Cross-phenotype association analysis (CPASSOC) integrates GWAS summary statistics from multiple correlated traits to detect evidence for variants associated with multiple traits across studies while controlling population structure and cryptic relatedness . CPASSOC provides two test statistics, SHom and SHet. SHom is based on the fixed-effect meta-analysis method and is the most powerful when genetic effect sizes are homogenous, which is unlikely to be true especially when multiple traits are analyzed. SHet is an extension of SHom with improved power that allows for heterogeneous effects of a trait from different study designs, environmental factors, or populations, as well as heterogeneous effects for different phenotypes, which is more common in practice. We used pairwise SHet to combine summary statistics for each of the obesity-related traits with PCOS. We applied PLINK  clumping function parameters: --clump-p1 5e-8 --clump-p2 1e-5 --clump-r2 0.2 --clump-kb 500) to obtain independent SNPs. Significant SNPs were defined as variants with Psingle trait< 1×10−3 (in each single trait) and PCPASSOC< 5×10−8 (in cross-traits). We used Ensembl Variant Effect Predictor (VEP) for detailed functional annotation for the variants identified by CPASSOC.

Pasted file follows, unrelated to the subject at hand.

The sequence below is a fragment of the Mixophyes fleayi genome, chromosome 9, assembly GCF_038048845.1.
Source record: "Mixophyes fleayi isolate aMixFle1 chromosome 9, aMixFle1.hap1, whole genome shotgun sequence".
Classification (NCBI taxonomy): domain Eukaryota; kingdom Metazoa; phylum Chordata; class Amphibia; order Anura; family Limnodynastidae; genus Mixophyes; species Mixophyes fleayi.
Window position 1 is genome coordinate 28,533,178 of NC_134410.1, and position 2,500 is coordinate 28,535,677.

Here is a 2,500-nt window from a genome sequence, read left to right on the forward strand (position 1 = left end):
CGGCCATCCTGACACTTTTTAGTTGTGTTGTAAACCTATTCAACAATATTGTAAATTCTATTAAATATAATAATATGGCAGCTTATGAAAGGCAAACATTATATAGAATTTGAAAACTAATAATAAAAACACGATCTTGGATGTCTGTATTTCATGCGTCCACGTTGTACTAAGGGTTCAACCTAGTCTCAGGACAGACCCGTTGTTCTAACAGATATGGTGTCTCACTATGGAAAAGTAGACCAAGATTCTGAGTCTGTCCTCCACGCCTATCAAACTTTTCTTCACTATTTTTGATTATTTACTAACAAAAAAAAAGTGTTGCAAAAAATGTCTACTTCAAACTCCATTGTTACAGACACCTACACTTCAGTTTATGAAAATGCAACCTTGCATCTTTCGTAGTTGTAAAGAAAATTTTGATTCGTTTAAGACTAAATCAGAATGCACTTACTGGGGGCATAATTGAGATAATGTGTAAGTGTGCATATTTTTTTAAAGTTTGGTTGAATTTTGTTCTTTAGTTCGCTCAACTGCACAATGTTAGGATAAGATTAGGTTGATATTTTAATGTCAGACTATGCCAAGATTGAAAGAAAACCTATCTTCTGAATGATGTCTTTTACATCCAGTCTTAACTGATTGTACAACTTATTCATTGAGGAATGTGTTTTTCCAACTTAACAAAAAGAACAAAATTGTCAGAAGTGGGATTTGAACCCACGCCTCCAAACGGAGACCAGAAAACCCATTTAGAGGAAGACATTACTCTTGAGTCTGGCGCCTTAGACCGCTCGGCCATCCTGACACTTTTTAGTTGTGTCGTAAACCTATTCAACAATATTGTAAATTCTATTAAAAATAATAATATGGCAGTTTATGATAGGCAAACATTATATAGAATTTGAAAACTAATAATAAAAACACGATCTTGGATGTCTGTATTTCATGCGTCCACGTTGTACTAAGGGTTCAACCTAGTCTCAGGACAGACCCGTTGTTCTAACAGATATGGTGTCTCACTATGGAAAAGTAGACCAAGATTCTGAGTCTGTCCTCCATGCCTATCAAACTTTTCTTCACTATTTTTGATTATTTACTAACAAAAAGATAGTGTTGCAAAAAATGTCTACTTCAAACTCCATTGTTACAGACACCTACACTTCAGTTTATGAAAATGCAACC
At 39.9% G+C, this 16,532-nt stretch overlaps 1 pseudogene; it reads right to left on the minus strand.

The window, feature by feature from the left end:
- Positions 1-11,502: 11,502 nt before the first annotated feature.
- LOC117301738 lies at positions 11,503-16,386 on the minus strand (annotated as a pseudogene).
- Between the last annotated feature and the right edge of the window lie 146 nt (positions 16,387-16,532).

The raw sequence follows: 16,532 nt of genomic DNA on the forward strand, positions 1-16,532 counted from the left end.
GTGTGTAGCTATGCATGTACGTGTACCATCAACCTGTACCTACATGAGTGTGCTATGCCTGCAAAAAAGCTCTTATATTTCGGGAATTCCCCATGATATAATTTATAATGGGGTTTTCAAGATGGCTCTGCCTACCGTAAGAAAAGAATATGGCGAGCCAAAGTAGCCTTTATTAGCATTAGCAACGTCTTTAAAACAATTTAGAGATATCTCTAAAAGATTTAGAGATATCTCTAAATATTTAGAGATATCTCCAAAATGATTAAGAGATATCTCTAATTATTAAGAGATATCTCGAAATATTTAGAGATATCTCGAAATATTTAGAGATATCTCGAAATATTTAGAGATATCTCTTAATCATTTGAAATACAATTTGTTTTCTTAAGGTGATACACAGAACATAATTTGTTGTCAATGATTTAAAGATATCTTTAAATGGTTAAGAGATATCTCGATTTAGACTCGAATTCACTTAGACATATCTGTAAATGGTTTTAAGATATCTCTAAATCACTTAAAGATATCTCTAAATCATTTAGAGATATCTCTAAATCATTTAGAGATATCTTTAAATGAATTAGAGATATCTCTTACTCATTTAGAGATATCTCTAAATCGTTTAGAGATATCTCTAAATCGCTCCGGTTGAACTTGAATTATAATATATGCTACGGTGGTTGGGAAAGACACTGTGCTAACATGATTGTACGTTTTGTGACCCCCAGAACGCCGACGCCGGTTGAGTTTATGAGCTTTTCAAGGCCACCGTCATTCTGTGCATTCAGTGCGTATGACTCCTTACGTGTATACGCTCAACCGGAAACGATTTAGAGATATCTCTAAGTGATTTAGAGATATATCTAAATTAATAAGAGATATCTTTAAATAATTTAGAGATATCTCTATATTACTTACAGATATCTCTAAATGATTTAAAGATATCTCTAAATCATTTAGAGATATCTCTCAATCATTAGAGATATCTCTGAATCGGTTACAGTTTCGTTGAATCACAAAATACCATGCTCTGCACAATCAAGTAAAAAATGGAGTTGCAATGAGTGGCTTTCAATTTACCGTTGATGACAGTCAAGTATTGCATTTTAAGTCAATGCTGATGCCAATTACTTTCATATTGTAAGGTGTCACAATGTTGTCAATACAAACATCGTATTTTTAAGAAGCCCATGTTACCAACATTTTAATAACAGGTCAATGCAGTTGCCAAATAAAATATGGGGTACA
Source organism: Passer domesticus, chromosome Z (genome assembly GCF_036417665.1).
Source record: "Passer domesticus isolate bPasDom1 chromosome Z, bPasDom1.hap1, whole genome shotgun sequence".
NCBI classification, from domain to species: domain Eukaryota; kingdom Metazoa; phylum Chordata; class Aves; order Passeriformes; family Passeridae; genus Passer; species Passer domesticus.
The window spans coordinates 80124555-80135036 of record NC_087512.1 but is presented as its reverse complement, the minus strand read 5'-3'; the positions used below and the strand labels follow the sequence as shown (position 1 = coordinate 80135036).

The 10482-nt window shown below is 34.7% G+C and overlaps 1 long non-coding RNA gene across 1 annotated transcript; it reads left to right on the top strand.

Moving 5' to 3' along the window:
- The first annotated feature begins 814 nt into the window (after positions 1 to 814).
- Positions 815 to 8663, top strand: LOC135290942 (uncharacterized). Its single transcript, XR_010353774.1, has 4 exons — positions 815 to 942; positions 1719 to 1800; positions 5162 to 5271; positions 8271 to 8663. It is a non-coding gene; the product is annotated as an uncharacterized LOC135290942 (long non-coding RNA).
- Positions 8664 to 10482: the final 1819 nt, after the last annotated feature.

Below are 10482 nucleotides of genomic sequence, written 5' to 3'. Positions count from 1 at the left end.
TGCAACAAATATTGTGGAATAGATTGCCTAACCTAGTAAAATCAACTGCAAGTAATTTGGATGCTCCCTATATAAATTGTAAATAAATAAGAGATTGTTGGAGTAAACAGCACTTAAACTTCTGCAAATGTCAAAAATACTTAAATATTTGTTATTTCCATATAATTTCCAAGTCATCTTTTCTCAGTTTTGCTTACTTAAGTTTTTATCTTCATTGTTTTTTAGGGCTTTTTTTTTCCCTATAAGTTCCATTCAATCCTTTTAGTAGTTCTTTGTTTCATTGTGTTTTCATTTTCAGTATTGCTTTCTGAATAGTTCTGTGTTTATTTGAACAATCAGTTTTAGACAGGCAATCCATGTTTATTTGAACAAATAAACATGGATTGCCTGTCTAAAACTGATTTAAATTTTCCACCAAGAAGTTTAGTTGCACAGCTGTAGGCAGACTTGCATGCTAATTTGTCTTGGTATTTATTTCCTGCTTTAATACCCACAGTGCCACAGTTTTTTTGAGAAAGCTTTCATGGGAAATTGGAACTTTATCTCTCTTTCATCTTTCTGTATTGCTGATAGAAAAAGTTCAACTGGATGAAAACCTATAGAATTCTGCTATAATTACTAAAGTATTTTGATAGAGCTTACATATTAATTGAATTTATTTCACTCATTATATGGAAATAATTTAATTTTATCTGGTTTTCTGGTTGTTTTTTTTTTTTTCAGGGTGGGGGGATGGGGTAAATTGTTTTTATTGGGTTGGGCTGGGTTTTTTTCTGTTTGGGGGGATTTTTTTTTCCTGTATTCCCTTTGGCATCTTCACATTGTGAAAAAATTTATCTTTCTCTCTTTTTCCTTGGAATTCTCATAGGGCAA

Fine-mapping credible set analysis
Index SNP does not necessarily represent causal variants. We further identified a 99% credible set of causal variants through a simplified Bayesian fine-mapping method named FM-summary (https://github.com/hailianghuang/FM-summary) . Briefly, for each of the 16 shared loci identified as significant by the cross-trait meta-analysis, we extracted variants within 500 kb around the index SNP, which were used as input for FM-summary. FM-summary then set a flat prior and produced a posterior inclusion probability (PIP) of a true trait/disease association for each variant using the steepest descent approximation. A 99% credible set is equivalent to ranking SNPs from largest to smallest PIPs and taking the cumulative sum of PIPs until it is at least 99%. Details of the method were described elsewhere [21, 22].